Every workplace is different and I agree that some are so prescriptive that a black suit would be inappropriate no matter what it's worn with. My point was that I disagree with the statement that a black lounge suit should never be worn because it always looks bad.

Personally I don't wear black suits because I find that other things look better on me but I think that when done right they can look very sharp.
 

scottyrocks

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The black suit 'not looking good' is purely a value judgment, and should be treated as such. Office requirements, however, are a different thing. If your place of employment has a dress code, you knew that going in, and even if they require a clown suit, you either abide by it, or hit the bricks, so to speak.
 

F. J.

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What is the reason for avoiding black suits during the day? Is it related to heat, or purely aesthetic?

Primarily, it is to avoid a funereal look. Traditionally, all-black attire is reserved for mourning and is considered inappropriate in other contexts. This is one of the reasons why the trousers worn with morning dress never match the black coat, as that was reserved for gentlemen in mourning.
 
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I'd have two general rules:
1) A gray hat goes with any suit that isn't a warm brown tone.
2) Never wear a black suit, unless it's a dinner suit, and it's after 6pm.

I'm not so strict; however, I do unconsciously avoid black except for funerals. To my eye and preferred ascetic I don't like black for business. I wore suits exclusively for years at work until I took a promotion where I dress more casual (weird, right?).

My dinner jackets are black, midnight blue, and cream. When I was wearing suits I was not wearing hats. Now that I discovered hats I wish I had known earlier how they can compliment the outfit. I still look for opportunities to wear suits and I'm acquiring hats to match them.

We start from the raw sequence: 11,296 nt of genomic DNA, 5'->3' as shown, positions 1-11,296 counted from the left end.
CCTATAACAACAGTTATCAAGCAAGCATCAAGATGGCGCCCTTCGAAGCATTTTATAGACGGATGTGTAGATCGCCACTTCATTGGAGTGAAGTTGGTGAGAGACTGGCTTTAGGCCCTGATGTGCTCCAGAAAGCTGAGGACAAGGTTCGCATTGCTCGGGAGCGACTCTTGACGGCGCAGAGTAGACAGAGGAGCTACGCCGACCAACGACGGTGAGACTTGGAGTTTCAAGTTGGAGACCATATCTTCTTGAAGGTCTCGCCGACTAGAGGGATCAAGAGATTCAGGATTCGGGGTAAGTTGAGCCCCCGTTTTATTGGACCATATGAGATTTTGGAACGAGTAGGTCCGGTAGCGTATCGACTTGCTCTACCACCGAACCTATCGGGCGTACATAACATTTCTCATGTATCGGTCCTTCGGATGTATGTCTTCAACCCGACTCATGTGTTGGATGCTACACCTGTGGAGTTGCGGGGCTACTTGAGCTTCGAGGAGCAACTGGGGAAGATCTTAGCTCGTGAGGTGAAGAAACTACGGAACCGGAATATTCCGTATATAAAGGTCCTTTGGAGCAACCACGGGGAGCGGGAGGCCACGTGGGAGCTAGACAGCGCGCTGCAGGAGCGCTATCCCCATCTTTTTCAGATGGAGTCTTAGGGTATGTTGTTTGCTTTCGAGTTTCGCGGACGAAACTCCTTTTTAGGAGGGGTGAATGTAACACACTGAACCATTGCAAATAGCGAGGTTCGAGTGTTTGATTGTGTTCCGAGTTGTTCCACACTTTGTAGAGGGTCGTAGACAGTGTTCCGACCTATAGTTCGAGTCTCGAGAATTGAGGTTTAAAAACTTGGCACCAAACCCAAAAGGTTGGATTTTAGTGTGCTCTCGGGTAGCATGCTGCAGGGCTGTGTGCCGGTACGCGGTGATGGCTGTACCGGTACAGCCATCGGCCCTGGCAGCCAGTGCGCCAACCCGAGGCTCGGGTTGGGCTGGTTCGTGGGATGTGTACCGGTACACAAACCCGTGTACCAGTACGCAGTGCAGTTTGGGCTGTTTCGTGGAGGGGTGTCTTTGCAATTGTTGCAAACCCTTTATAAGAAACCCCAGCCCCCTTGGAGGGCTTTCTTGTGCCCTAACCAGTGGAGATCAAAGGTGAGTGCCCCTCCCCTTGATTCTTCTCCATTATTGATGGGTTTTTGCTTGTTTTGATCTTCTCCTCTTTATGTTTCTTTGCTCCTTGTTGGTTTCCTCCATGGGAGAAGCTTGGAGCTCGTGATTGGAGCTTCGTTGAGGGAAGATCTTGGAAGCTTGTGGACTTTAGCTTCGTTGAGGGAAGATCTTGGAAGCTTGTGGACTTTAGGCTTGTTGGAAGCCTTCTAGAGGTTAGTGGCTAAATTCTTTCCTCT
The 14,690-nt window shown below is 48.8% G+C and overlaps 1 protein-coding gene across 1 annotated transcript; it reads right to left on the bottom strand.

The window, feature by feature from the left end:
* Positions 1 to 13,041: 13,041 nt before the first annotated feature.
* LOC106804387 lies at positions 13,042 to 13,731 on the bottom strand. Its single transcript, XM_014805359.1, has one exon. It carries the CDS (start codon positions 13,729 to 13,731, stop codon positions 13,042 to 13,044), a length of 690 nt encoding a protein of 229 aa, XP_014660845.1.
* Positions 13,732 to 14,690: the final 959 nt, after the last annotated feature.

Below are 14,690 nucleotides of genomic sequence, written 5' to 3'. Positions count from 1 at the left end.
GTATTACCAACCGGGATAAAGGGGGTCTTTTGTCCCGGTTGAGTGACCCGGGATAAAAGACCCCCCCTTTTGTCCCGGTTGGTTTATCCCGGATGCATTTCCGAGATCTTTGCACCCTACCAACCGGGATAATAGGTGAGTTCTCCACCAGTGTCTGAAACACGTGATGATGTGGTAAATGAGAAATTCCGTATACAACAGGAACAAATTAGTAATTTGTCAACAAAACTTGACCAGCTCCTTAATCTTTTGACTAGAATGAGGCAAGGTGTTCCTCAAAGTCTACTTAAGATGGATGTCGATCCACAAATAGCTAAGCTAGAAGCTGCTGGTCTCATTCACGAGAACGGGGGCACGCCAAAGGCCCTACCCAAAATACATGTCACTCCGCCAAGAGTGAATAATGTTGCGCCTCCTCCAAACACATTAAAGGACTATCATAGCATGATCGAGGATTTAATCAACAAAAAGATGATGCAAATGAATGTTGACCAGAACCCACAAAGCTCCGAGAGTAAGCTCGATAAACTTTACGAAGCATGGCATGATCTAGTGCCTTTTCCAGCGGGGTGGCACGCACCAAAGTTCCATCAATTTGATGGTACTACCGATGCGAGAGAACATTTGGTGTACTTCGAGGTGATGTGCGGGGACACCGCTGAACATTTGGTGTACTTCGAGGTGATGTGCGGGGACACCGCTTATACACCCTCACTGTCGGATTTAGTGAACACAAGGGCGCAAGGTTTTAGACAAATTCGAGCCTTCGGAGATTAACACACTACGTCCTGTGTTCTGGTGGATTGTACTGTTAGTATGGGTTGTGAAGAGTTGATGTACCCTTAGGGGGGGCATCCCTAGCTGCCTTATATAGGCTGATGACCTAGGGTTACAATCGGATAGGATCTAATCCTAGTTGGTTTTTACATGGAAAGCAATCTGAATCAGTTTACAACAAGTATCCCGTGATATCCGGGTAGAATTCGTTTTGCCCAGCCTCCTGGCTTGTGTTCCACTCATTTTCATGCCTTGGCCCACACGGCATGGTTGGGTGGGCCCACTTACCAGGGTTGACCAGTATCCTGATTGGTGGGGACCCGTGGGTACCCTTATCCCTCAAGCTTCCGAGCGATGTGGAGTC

Thinking back, my coworkers who pulled off black suits never wore solid black. There were always light pinstripes or chalk stripes or windowpane or something to break up the starkness of all that black. For the same reason it works for funerals where you don't want to show cheer.

In the end, I suspect that hat rules are like all other fashion/style rules: they are guidelines and not hard rules. If it looks good to your eye then go for it. It it were me, I would not go with black. I'm certain that my black and dark green homburgs gets the least use of all my hats. Grey would be my first choice, but like I said I'm pretty new to hats.
 

Benzadmiral

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In his classic Dress for Success (I think; it's been some years), John T. Molloy gives his view* that a black suit is too high-authority for everyday wear. He points to airline pilots and funeral directors as those who traditionally wear black suits -- it's just too strong an image. I dunno. I have a nice Hugo Boss black suit I've worn with a cream or a blue shirt and a yellow or a gold tie, and it looks quite sharp. Again, though, if your particular profession or office insists on eschewing black suits, then don't buck the trend.

* Though backed up by his opinion polling.